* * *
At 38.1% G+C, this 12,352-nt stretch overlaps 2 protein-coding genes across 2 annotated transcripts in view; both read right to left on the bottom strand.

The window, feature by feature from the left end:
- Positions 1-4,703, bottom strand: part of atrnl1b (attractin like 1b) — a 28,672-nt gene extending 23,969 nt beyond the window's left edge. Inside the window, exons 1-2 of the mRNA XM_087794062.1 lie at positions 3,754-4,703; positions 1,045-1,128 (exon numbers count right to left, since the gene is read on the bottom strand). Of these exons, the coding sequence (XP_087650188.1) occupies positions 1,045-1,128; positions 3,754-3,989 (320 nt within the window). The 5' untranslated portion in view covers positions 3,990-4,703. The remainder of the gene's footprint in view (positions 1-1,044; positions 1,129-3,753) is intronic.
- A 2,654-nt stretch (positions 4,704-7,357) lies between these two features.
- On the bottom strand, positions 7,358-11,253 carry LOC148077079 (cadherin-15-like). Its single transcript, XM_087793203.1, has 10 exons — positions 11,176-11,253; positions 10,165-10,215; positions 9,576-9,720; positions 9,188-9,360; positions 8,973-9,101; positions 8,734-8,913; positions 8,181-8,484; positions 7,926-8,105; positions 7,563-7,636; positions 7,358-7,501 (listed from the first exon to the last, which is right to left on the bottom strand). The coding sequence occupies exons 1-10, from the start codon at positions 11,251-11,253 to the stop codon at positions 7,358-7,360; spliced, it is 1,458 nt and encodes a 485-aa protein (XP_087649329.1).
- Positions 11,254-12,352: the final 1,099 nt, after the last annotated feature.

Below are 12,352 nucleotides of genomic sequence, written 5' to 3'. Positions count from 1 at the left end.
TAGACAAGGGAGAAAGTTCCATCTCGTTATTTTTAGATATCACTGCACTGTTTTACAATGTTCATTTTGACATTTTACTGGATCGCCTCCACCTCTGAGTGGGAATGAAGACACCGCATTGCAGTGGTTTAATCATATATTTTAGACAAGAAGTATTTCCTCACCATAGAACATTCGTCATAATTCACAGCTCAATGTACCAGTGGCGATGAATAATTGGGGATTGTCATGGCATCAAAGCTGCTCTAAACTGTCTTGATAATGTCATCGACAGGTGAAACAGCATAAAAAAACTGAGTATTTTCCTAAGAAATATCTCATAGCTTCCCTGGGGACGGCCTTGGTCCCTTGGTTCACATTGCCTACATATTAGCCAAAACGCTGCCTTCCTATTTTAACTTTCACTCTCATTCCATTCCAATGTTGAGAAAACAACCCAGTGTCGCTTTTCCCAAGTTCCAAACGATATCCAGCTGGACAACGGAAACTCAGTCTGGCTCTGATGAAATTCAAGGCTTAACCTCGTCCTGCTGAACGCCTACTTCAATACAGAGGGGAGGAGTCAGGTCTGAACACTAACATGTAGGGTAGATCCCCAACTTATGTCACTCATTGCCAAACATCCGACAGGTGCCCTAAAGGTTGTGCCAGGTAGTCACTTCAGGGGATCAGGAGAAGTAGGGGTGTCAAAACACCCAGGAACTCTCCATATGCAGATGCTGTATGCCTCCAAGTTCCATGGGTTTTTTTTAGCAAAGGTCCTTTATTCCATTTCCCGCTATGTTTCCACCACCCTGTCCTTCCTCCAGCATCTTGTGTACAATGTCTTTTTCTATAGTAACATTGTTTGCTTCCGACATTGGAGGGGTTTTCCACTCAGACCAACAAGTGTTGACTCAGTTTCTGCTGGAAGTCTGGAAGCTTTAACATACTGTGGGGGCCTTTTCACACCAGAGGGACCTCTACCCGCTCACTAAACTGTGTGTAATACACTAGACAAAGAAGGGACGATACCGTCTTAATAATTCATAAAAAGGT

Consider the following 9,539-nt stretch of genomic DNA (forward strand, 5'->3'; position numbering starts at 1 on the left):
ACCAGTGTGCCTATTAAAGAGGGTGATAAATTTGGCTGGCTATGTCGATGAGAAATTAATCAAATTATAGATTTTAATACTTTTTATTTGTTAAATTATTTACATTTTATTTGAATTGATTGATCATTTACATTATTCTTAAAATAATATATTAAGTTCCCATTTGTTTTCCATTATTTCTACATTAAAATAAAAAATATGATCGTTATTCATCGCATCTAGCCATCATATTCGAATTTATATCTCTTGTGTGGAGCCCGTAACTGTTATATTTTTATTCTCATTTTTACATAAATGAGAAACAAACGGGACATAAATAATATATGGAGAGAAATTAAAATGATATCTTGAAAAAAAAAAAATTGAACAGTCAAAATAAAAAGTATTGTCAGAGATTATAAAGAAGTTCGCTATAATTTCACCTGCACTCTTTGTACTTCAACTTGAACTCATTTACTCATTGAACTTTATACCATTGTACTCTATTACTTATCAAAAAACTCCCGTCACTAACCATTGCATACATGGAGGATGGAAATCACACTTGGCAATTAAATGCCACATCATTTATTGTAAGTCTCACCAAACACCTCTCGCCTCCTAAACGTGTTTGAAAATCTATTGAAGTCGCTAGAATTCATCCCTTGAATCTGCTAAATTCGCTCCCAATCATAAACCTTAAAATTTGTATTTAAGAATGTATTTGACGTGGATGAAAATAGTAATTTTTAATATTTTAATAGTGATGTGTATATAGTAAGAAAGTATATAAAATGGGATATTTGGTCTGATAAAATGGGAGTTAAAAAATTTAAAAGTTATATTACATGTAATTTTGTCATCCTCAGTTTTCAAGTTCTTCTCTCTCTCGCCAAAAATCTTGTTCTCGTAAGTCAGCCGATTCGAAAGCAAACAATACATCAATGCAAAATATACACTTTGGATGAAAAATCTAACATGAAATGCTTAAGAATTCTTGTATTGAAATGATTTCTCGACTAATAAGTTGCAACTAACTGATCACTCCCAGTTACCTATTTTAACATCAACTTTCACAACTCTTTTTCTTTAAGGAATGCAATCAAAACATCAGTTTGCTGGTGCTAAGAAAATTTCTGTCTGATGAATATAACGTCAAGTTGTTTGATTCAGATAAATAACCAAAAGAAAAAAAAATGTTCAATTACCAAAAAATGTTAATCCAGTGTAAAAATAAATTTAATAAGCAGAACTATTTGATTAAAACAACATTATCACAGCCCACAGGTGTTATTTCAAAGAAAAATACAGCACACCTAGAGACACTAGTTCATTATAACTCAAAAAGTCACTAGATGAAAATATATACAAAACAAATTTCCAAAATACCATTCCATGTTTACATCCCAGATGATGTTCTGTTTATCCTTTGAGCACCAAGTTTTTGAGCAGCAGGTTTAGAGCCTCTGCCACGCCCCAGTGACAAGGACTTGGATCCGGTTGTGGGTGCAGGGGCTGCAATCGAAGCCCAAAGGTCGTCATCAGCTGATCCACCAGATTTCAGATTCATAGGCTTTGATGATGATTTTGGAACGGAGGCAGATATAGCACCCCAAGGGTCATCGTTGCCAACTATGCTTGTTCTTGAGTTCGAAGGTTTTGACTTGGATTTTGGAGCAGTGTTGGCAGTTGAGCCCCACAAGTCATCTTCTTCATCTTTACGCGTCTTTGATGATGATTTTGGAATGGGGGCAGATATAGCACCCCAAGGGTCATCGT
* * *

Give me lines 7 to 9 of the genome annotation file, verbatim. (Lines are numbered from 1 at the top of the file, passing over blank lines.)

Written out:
Below are 12,352 nucleotides of genomic sequence, written 5' to 3'. Positions count from 1 at the left end.
TAGACAAGGGAGAAAGTTCCATCTCGTTATTTTTAGATATCACTGCACTGTTTTACAATGTTCATTTTGACATTTTACTGGATCGCCTCCACCTCTGAGTGGGAATGAAGACACCGCATTGCAGTGGTTTAATCATATATTTTAGACAAGAAGTATTTCCTCACCATAGAACATTCGTCATAATTCACAGCTCAATGTACCAGTGGCGATGAATAATTGGGGATTGTCATGGCATCAAAGCTGCTCTAAACTGTCTTGATAATGTCATCGACAGGTGAAACAGCATAAAAAAACTGAGTATTTTCCTAAGAAATATCTCATAGCTTCCCTGGGGACGGCCTTGGTCCCTTGGTTCACATTGCCTACATATTAGCCAAAACGCTGCCTTCCTATTTTAACTTTCACTCTCATTCCATTCCAATGTTGAGAAAACAACCCAGTGTCGCTTTTCCCAAGTTCCAAACGATATCCAGCTGGACAACGGAAACTCAGTCTGGCTCTGATGAAATTCAAGGCTTAACCTCGTCCTGCTGAACGCCTACTTCAATACAGAGGGGAGGAGTCAGGTCTGAACACTAACATGTAGGGTAGATCCCCAACTTATGTCACTCATTGCCAAACATCCGACAGGTGCCCTAAAGGTTGTGCCAGGTAGTCACTTCAGGGGATCAGGAGAAGTAGGGGTGTCAAAACACCCAGGAACTCTCCATATGCAGATGCTGTATGCCTCCAAGTTCCATGGGTTTTTTTTAGCAAAGGTCCTTTATTCCATTTCCCGCTATGTTTCCACCACCCTGTCCTTCCTCCAGCATCTTGTGTACAATGTCTTTTTCTATAGTAACATTGTTTGCTTCCGACATTGGAGGGGTTTTCCACTCAGACCAACAAGTGTTGACTCAGTTTCTGCTGGAAGTCTGGAAGCTTTAACATACTGTGGGGGCCTTTTCACACCAGAGGGACCTCTACCCGCTCACTAAACTGTGTGTAATACACTAGACAAAGAAGGGACGATACCGTCTTAATAATTCATAAAAAGGT

Consider the following 9,539-nt stretch of genomic DNA (forward strand, 5'->3'; position numbering starts at 1 on the left):